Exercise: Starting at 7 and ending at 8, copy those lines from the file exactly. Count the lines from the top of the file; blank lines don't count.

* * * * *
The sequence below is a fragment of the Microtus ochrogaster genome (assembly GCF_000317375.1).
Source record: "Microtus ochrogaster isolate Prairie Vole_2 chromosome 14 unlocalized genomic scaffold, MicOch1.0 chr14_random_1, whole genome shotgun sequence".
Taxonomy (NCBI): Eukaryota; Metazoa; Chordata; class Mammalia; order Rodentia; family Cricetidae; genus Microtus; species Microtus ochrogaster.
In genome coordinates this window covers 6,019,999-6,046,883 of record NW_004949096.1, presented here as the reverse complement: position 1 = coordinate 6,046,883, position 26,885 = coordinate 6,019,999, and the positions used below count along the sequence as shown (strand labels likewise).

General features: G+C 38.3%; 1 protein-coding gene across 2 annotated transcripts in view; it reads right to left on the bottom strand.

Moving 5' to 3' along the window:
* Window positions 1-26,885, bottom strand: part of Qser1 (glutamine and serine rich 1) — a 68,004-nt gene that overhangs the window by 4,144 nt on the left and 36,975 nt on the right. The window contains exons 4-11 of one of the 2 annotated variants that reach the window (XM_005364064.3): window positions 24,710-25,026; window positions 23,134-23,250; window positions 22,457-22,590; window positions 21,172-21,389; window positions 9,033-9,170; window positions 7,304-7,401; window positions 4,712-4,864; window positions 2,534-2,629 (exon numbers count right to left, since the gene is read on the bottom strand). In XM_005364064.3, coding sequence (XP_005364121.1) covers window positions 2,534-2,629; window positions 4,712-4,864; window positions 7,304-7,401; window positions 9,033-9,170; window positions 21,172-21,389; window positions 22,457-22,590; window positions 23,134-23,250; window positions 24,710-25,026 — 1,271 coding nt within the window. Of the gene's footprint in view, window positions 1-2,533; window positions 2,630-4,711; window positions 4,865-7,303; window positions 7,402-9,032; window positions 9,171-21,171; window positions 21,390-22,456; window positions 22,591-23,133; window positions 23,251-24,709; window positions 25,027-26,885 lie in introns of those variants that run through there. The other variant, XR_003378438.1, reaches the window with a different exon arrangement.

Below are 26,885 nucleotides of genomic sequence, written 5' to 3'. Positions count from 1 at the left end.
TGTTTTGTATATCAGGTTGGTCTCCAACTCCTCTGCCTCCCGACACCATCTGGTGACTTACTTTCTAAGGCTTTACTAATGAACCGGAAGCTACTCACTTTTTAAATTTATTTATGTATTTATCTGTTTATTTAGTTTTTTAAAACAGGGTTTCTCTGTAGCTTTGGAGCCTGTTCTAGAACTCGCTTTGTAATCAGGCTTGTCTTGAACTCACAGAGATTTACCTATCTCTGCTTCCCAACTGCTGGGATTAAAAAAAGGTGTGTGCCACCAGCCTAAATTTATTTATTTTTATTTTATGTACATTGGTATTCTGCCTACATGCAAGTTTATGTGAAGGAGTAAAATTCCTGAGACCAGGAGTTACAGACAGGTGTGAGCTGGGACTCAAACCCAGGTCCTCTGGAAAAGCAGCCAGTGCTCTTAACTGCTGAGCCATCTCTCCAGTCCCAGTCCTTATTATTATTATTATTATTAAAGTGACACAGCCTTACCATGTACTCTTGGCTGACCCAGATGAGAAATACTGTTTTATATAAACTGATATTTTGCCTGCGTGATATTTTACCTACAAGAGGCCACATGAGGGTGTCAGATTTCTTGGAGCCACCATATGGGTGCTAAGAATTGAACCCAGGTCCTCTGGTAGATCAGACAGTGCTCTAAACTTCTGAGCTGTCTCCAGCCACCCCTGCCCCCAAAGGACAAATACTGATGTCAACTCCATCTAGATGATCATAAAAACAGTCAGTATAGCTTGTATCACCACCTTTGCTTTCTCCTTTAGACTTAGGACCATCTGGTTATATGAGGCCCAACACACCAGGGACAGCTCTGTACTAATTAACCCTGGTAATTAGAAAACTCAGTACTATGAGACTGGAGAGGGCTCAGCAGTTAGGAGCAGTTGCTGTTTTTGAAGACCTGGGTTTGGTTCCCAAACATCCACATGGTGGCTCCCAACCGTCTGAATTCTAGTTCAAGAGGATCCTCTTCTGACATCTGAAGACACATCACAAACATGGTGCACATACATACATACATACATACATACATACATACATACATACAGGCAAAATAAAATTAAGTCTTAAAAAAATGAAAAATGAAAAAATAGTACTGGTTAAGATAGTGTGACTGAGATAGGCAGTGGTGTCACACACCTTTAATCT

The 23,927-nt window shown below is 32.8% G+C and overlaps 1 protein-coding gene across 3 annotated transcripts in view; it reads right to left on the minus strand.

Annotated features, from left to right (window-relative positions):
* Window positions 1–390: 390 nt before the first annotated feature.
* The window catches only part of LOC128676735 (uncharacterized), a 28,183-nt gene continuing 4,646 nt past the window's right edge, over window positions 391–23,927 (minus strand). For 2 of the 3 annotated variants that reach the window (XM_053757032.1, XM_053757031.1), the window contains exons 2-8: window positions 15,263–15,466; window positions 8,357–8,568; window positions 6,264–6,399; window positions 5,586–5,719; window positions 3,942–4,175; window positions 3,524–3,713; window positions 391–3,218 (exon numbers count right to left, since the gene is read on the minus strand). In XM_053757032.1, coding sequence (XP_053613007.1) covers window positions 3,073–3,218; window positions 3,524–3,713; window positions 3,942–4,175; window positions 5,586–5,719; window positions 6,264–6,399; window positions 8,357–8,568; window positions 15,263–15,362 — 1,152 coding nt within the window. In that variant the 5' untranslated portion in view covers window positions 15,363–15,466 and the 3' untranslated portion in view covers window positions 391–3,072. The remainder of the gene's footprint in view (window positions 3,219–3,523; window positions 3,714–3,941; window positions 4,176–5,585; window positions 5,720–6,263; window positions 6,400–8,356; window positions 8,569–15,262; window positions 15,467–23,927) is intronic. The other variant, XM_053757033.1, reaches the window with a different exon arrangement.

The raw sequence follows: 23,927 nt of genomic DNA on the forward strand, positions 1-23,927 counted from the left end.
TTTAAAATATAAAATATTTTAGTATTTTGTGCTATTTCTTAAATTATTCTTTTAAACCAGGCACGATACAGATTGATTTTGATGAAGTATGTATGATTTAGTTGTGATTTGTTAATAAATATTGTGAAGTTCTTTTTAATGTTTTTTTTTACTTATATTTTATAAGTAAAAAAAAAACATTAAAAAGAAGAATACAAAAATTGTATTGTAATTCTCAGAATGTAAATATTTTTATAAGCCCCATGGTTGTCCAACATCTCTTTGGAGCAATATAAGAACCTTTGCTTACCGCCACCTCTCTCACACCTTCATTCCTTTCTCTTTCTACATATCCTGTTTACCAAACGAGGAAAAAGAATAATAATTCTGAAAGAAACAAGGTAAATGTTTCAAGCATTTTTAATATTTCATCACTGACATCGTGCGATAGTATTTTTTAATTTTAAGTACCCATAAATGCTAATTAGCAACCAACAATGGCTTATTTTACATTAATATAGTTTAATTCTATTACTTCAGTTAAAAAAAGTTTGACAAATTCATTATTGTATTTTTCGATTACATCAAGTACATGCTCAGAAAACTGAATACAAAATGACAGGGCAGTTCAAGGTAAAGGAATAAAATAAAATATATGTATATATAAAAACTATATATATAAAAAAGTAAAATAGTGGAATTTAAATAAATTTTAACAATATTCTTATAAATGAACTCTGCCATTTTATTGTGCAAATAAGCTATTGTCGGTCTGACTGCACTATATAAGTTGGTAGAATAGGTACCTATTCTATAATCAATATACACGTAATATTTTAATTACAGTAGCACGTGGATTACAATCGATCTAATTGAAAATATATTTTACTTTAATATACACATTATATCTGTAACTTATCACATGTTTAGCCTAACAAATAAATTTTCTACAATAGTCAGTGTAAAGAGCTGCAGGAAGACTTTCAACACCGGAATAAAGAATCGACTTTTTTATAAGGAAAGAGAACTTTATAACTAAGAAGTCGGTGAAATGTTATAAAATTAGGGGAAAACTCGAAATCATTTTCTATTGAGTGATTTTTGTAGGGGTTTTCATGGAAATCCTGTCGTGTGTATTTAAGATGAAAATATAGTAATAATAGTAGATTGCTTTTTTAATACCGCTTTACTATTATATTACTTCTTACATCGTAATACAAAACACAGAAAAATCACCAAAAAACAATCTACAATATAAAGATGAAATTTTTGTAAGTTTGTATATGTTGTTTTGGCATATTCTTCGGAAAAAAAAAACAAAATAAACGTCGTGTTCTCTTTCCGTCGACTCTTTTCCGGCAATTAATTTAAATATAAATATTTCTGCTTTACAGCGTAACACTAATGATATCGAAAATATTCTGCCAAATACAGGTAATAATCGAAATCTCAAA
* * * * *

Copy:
* Window positions 1-26,885, bottom strand: part of Qser1 (glutamine and serine rich 1) — a 68,004-nt gene that overhangs the window by 4,144 nt on the left and 36,975 nt on the right. The window contains exons 4-11 of one of the 2 annotated variants that reach the window (XM_005364064.3): window positions 24,710-25,026; window positions 23,134-23,250; window positions 22,457-22,590; window positions 21,172-21,389; window positions 9,033-9,170; window positions 7,304-7,401; window positions 4,712-4,864; window positions 2,534-2,629 (exon numbers count right to left, since the gene is read on the bottom strand). In XM_005364064.3, coding sequence (XP_005364121.1) covers window positions 2,534-2,629; window positions 4,712-4,864; window positions 7,304-7,401; window positions 9,033-9,170; window positions 21,172-21,389; window positions 22,457-22,590; window positions 23,134-23,250; window positions 24,710-25,026 — 1,271 coding nt within the window. Of the gene's footprint in view, window positions 1-2,533; window positions 2,630-4,711; window positions 4,865-7,303; window positions 7,402-9,032; window positions 9,171-21,171; window positions 21,390-22,456; window positions 22,591-23,133; window positions 23,251-24,709; window positions 25,027-26,885 lie in introns of those variants that run through there. The other variant, XR_003378438.1, reaches the window with a different exon arrangement.

Below are 26,885 nucleotides of genomic sequence, written 5' to 3'. Positions count from 1 at the left end.